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How to Ditch Dirty Dishes with 3 Easy Tips

Updated: May 22

Do you ever find yourself staring at a counter FULL of dishes and thinking there are just too many! How did I let it get this messy?!

The everyday things can easily get put on the back burner and get left behind until it gets too out of hand to ignore them any further. Dishes are one of these things.

In this article, I will be sharing with you three helpful tips if you are someone who ditches the dishes. Let’s get started


The key is to just start.

Often times just committing to seeing what you can get done in five minutes helps the brain understand that this won’t last or take forever. It can be discouraging when you look at a huge mound of dishes and instantly think – that will take FOREVER. It is good to just say, I will start with five minutes and see where it goes after that.

Sometimes, five minutes is all the time you can give. It is okay! I think it is also important to note that with the time you have, you gave your best. Now you are five minutes more through the task that does need to be finished, yet it has been started and now you can continue when you can. The goal from here is to commit to a specific time when you can finish the dishes.

The goal, just start.


The best way to keep the dishes moving along is to have a system that works for you and the eating habits in your home. This includes the many people who live in the home environment with you.

Creating a system means that you have a cycle that starts and finishes where the dish begins and ends – before your foot leaves the kitchen. Once a cycle is determined, it is important that all are aware of this standard and then to visually create the cycle and post it where you and everyone else can see it.

A system has a beginning - the dish is taken out of its storage cabinet or drawer and then a clear and defined ending, it is cleaned and put away. Here are a couple examples of systems that work.

System #1:

  1. Dishes that are dried, get put away first.

  2. Then the cooking and meal preparations begin.

  3. The meal is prepared and it is time to eat.

  4. After the meal is finished, dishes are gently rinsed and left to gather in the sink

  5. Once all the dishes have been gathered, it is time to wash

  6. Set them out to dry

  7. When the next meal comes start back at step one.

System #2:

  1. Fill a sink with warm to hot water while the meal is being prepared.

  2. As the meal dishes are finished being used, take time to gently wash and rise dishes

  3. Set clean dishes out to dry.

  4. Eat your meal

  5. Take dirty dishes to the water-filled sink and have each person wash their own dish and put it to the side to dry.

  6. Assign or all together, take a towel and dry each dish.

  7. Put each dish away.

No matter how your brain works, the dishes need to be done. If you like the feeling of having no dishes out to dry or if you have a dishwasher, the dish system will be tweaked to fit your personal situation and desires for your kitchen.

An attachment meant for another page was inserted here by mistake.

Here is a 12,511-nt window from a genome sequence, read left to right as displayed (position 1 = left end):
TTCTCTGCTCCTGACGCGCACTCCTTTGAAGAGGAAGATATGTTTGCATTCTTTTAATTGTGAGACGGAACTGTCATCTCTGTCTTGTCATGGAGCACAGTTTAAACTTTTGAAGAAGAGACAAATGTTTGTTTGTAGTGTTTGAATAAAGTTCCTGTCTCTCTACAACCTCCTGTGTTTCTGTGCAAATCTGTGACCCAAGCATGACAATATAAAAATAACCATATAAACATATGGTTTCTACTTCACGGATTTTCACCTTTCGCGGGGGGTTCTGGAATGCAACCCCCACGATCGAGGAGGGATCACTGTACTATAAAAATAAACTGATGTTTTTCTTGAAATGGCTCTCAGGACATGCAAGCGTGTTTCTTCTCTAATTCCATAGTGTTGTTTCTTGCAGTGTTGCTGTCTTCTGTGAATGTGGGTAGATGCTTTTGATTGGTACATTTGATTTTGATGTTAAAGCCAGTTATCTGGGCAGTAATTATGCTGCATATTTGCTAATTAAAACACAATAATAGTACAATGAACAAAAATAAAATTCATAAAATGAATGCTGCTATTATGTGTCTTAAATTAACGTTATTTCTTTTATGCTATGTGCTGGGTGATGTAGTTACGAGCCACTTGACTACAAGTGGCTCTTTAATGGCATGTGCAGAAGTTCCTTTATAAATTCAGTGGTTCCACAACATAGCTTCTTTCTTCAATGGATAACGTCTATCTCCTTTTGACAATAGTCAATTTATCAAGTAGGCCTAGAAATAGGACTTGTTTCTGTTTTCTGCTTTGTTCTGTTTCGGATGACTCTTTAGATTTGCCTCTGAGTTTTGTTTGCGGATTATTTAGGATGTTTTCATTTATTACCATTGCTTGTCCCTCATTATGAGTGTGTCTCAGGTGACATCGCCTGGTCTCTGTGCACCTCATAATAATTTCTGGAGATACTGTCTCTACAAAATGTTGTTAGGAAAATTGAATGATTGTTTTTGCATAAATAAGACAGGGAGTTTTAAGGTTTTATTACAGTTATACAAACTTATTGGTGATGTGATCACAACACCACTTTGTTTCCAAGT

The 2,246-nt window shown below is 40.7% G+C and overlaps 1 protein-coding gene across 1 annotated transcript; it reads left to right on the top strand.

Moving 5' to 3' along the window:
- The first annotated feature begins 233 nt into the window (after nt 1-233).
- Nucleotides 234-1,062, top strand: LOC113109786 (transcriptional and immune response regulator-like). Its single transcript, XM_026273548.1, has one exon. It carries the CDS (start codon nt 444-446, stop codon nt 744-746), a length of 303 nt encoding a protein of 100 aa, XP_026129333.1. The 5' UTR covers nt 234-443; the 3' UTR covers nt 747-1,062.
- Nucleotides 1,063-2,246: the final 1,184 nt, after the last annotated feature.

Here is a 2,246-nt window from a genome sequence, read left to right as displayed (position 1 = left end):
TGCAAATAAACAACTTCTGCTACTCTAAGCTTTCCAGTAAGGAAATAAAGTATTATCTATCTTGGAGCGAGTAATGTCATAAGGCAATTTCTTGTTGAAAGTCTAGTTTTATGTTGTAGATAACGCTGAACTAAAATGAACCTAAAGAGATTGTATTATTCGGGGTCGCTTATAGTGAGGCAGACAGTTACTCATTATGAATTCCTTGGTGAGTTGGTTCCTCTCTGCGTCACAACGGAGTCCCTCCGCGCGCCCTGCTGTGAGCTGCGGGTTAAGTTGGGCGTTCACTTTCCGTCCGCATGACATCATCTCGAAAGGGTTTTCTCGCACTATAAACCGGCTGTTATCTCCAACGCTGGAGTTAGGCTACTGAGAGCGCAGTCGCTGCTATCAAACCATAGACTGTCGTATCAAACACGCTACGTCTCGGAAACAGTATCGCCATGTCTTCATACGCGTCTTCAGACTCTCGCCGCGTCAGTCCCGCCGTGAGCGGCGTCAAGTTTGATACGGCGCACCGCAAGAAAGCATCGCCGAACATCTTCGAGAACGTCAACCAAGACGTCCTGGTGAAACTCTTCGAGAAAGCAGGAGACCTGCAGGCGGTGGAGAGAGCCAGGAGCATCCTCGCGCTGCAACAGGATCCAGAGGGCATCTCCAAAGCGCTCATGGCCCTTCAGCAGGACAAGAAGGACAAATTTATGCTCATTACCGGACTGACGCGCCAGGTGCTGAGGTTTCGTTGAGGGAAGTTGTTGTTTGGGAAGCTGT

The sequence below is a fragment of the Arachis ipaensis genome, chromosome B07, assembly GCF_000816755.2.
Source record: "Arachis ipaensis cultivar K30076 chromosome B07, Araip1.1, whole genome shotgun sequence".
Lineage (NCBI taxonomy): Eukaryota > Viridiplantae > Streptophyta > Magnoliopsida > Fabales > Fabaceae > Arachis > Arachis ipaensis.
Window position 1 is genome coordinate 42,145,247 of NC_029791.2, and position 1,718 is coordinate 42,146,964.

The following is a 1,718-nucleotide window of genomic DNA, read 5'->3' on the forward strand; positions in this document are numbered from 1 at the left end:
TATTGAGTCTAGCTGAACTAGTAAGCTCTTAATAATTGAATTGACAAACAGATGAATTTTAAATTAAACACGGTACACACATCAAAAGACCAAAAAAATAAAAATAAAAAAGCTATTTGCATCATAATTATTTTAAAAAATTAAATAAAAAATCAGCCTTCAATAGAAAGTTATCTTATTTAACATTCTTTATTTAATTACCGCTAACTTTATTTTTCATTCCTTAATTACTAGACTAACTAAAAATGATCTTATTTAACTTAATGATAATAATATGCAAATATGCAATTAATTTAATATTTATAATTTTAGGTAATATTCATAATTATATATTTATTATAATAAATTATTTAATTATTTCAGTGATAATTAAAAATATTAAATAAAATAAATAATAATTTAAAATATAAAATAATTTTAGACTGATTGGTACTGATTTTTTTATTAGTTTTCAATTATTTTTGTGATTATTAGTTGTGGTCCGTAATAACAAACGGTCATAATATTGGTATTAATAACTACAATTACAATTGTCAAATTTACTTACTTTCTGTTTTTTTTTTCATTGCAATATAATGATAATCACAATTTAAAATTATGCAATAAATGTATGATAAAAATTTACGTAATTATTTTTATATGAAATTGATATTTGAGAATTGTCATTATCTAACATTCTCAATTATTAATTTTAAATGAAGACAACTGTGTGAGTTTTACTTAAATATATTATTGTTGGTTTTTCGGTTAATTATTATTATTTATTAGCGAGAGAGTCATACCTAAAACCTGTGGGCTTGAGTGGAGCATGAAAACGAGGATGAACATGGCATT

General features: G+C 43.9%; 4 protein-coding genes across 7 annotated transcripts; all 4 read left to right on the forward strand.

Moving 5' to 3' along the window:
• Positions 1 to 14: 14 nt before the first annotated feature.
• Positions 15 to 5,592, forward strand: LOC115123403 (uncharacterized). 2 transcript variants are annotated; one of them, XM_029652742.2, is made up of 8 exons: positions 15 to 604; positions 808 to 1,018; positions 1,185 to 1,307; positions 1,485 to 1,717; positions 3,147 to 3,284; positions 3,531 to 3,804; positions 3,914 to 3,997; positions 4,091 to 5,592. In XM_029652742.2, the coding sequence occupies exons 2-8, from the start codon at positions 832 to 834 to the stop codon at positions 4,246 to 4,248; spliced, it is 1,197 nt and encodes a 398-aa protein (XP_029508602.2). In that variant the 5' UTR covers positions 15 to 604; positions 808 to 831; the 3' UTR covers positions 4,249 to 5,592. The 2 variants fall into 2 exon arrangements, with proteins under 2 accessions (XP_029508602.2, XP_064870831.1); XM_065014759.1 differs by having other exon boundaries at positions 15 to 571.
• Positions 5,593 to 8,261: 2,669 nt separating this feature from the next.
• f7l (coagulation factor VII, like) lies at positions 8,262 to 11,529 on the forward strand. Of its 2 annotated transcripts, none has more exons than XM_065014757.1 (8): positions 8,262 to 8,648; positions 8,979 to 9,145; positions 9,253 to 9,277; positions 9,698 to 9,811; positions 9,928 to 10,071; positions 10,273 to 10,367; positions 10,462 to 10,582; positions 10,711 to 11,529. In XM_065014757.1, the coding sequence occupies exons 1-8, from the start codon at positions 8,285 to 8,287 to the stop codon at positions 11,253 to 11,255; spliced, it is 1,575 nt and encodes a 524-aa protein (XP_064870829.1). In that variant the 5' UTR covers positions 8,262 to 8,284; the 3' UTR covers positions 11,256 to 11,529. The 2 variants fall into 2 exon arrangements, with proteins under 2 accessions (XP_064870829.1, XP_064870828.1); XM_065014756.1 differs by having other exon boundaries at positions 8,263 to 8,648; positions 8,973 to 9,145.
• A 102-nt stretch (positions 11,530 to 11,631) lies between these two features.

Ultimately, what is the standard you desire to have for your kitchen?

Here are questions to ask yourself when creating a system:

  • What are daily habits you have?

  • When do you decide to bake or make something new?

  • What is your energy level for different meals? Would meal prep at a different time of day support your desire to quickly clean up?

  • What happens for the kitchen to get dirty? What can you do to make sure it remains clean and ready for your next meal preparation?


Let your dish time be your time to ponder, listen to your favorite music, memorize a new scripture or poem, and to just unwind from your day as you scrub at those dishes.

Making the dishes personal is the last key because oftentimes, when you make something yours, you increase in your ability to take care of it.

It can be therapeutic to put your hands in the warm water and to scrub away the dirty or caked on items. It can release your day and help you scrub away your stress. Even just the mental exercise of focusing on the one task at hand – washing the dishes– can allow your mind to rest from the other things it has been thinking about.

Choose to make your dish time personal. This can come through the book you are listening to and even the poem or scripture you look to memorize. Put a reminder to listen to that book on a sticky note and hang it next to the sink. Write out your poem and hang it up in front of the sink so when you’re sitting there scrubbing, you can take the time to put it to memory. Who knows what you can put in front of you while you're washing and standing for five to twenty minutes!

In conclusion:

The key is to commit. Commit to having a place where you can prepare food, to take care of yourself, and to create connections with your family, friends, and loved ones. It is so amazing what a kitchen brings to a home, it is the center of all that goes on because every single person needs to eat. Make your kitchen a welcoming environment by keeping the dishes clean and by doing so, you will be naturally supporting the life you are trying to lead.

What is your biggest struggle with dishes? What have you found works for your dishes? Share in the comment below.

This article was written by: Kaitlyn Andrews, Life Coach for Women

On a counter, a glass glass that has been recently cleaned a

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